Prevalence of Alzheimer's disease (AD) is higher for women, possibly influenced by sex-dependent effects of the estrogen. We examined the association between estrogen and cognitive decline in over 2,000 older adult women in a 12-year population-based study in Cache County, Utah.
The baseline sample included 2,114 women (mean age = 74.94 y, SD = 6.71) who were dementia-free at baseline and completed a women's health questionnaire, asking questions regarding reproductive history and hormone therapy (HT). Endogenous estrogen exposure (EEE) was calculated taking the reproductive window (age at menarche to age at menopause), adjusted for pregnancy and breastfeeding. HT variables included duration of use, HT type (unopposed; opposed), and time of HT initiation. A modified version of the Mini-Mental State Examination (3MS) was administered at four triennial waves to assess cognitive status. Linear mixed-effects models examined the relationship between estrogen exposure and 3MS score over time.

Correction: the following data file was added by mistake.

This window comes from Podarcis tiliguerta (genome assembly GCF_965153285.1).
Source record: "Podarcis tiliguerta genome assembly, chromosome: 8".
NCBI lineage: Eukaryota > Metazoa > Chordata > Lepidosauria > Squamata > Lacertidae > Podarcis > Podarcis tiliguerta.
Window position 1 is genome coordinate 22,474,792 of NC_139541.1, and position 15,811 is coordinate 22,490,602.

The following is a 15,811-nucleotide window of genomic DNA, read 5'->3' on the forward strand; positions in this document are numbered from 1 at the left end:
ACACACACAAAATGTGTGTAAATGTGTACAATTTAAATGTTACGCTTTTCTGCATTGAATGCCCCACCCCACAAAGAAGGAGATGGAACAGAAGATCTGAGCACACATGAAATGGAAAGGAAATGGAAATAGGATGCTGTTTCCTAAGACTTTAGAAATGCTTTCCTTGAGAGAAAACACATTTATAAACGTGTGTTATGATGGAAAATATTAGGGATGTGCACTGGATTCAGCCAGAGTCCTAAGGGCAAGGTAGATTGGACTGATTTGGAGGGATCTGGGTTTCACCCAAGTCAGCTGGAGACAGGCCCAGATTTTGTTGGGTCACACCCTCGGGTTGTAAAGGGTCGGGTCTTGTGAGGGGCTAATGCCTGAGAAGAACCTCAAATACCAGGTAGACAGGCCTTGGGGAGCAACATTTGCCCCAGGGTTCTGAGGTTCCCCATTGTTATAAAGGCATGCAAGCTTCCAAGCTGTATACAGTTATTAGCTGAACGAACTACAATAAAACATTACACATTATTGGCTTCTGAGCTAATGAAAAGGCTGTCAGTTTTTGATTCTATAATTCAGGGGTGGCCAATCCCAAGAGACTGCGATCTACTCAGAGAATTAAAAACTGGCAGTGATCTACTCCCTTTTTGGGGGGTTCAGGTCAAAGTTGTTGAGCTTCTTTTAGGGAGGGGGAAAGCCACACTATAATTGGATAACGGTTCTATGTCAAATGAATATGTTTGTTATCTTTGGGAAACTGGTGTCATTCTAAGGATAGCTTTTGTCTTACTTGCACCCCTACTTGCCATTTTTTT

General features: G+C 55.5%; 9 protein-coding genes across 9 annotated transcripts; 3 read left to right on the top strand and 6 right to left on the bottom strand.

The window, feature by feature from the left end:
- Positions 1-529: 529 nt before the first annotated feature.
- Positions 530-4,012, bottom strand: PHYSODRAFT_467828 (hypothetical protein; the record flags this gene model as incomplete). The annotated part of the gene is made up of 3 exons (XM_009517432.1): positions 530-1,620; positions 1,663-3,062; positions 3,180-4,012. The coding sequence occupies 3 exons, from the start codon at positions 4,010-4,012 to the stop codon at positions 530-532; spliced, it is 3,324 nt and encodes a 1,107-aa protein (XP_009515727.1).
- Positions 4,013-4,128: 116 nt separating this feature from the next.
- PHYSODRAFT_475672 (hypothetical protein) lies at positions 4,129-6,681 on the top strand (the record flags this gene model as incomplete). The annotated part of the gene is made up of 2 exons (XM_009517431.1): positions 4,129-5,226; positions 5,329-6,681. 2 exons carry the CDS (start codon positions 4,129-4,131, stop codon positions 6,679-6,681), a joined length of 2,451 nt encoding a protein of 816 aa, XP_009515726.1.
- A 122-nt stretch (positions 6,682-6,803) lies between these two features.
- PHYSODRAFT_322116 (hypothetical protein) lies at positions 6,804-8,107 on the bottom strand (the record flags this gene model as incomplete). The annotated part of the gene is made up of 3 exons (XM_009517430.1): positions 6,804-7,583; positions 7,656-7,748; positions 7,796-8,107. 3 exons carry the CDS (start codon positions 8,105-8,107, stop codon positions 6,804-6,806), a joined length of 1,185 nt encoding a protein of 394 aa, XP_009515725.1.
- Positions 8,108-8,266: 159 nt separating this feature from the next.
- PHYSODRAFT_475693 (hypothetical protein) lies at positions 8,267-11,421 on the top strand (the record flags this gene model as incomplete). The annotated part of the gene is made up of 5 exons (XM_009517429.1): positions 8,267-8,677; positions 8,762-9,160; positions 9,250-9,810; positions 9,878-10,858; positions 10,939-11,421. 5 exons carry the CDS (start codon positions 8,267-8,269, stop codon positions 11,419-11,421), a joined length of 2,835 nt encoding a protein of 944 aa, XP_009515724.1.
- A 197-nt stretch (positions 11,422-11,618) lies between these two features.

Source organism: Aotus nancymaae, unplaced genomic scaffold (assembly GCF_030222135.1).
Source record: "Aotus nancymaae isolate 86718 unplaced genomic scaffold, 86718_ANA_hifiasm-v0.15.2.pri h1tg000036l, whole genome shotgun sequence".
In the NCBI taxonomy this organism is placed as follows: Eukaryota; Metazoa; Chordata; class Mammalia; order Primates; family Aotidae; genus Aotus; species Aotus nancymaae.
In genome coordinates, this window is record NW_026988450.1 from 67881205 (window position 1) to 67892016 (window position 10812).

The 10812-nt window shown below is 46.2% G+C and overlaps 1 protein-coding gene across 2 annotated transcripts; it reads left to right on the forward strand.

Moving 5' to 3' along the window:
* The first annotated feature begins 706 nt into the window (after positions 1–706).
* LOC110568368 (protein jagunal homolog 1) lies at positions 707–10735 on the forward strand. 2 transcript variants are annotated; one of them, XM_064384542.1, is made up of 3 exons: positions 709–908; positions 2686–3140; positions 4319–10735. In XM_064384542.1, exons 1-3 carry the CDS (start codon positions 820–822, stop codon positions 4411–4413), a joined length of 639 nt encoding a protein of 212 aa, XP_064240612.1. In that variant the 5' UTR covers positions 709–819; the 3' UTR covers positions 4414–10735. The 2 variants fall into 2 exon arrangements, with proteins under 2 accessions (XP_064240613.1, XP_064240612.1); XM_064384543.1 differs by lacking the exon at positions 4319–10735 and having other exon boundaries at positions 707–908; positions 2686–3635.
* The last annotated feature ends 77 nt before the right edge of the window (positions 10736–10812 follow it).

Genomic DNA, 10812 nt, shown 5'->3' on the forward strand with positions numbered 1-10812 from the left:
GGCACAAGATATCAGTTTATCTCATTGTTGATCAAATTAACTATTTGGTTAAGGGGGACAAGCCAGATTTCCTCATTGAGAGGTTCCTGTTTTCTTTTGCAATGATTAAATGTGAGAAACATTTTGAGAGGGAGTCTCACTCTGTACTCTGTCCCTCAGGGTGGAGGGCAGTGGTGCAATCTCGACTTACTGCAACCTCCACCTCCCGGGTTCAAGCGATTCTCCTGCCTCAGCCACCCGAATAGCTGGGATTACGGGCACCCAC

EEE was positively associated with cognitive status (β = 0.03, P = 0.054). In addition, longer duration of HT use was positively associated with cognitive status (β = 0.02, P = 0.046) and interacted with age; older women had greater benefit compared with younger women. The timing of HT initiation was significantly associated with 3MS (β = 0.55, P = 0.048), with higher scores for women who initiated HT within 5 years of menopause compared with those initiating HT 6-or-more years later.
Our results suggest that longer EEE and HT use, especially in older women, are associated with higher cognitive status in late life.